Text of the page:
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Orthodontic treatments have come a long way since we were kids, thanks to new materials and improved designs. “Braces are totally different from what parents wore a generation ago,” says Chris Roberts, DDS, president-elect of the American Association of Orthodontists. “They’re more technologically advanced. For example, the wires are heat activated to move teeth with lighter forces.” Here’s what else you should know.

BRACES AREN’T JUST COSMETIC

Yes, braces straighten teeth, but they also correct your child’s bite (think crowding or overbites). “Braces have more to do with how the bite fits together to chew and function properly,” says Roberts. “If teeth don’t come together correctly, they can wear differently, and biting, chewing and speaking can be affected.”

THEY’RE UNCOMFORTABLE—BUT ONLY FOR A FEW DAYS

“It typically takes a few days for your cheeks and lips to get used to the feeling of wearing braces, and your teeth may be achy for the first day or two,” says Roberts. “I tell kids it’s like running barefoot outside on the first warm days. At first, your feet are tender. Then you get used to it.” Acetaminophen or ibuprofen (or whatever your kid usually takes for a headache) will help.

THERE’S NO PERFECT AGE TO START WEARING THEM

Orthodontists prefer to see kids by age 7 to identify issues early on, but anyone can be evaluated. “It’s never too late to be seen,” says Karen Reisner, DDS, author of Thumbs Up for Thumbs Out: An Orthodontist’s Guide for Parents of Thumb Suckers and an orthodontist in private practice in Cresskill. “Every case is different, and we have many different treatment options, including clear aligners, available now.” Although it depends on the specific issues, many kids begin wearing braces sometime between ages 9 to 11. But teens and adults can benefit from braces, too.

THEY’RE MORE AFFORDABLE THAN YOU THINK

Many parents worry about how they’ll pay for braces. The good news is that most dental insurance covers at least a portion. Plus, many offices offer no-interest payment plans or third-party financing options.

SOME FOODS HAVE TO BE AVOIDED (OR EATEN WITH CARE)

“Hard, sticky or chewy candies should be avoided completely. And popcorn is the worst,” says Reisner. “The kernels are very sneaky and can get under braces and cause infections.” Apples, carrots, sandwiches and pizza (don’t eat the hard crusts!) should be cut into bite-sized pieces, not bitten into whole.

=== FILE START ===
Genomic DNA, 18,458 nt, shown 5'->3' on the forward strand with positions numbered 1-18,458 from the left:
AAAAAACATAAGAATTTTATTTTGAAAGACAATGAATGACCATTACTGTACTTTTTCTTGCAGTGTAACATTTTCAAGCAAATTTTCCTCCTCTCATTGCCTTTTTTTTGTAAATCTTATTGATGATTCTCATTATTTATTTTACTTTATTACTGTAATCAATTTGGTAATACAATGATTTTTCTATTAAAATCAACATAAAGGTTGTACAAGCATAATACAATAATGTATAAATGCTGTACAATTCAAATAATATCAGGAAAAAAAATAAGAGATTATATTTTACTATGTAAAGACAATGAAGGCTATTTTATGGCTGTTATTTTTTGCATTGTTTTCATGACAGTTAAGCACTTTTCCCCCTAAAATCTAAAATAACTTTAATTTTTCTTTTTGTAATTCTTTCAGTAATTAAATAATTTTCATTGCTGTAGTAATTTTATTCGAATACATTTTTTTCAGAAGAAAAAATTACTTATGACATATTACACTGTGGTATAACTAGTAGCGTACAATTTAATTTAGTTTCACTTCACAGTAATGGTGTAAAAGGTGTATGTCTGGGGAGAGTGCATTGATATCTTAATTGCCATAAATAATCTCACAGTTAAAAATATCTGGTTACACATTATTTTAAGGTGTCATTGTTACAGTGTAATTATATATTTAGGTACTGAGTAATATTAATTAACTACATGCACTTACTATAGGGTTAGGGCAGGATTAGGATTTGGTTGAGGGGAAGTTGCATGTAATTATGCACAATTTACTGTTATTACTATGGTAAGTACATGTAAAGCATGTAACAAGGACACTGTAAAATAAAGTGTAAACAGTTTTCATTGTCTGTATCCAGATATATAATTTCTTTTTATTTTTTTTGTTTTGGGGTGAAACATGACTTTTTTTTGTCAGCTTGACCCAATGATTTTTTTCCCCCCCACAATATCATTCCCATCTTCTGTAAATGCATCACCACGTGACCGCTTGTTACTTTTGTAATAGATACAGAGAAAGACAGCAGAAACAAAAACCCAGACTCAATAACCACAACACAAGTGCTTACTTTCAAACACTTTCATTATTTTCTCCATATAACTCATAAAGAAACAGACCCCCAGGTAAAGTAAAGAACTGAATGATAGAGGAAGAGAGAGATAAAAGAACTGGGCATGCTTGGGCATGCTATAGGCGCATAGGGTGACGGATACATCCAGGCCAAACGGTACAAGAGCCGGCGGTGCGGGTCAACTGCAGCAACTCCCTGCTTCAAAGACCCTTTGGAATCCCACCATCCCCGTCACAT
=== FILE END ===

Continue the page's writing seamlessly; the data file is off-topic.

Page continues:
YOUR CHILD NEEDS TO SEE HIS REGULAR DENTIST, TOO

Routine cleanings and checkups are essential, but you should also ask your child’s dentist if more frequent professional cleanings would be beneficial. “The challenge with braces is keeping them clean,” says Roberts. “Remind your child to brush after every meal, and that means taking a toothbrush to school for after lunch.” Ask your orthodontist about flossers and special toothbrushes that fit around brackets more readily.

YOUR CHILD CAN STILL GO ABOUT HIS ROUTINE

Braces won’t prevent your child from playing sports or a musical instrument. For any sport, a custom-fitted mouthguard should be worn. Boil-and-bite types are fine (look for those that say specific for orthodontics), or your dentist or orthodontist can make one. For musicians, brace protectors made of silicone or wax can smooth over braces when playing an instrument, says Reisner.

RESULTS TAKE TIME

There’s no way to tell exactly how long treatment will take because it varies based on how quickly your child’s jaw is growing and how well your child follows the treatment plan (such as wearing rubber bands), says Roberts, but most kids need them for about two years. And although two years may sound like a lifetime to them, remind them that good things don’t happen overnight.

—Arricca Elin SanSone is a New York-based health and lifestyle writer.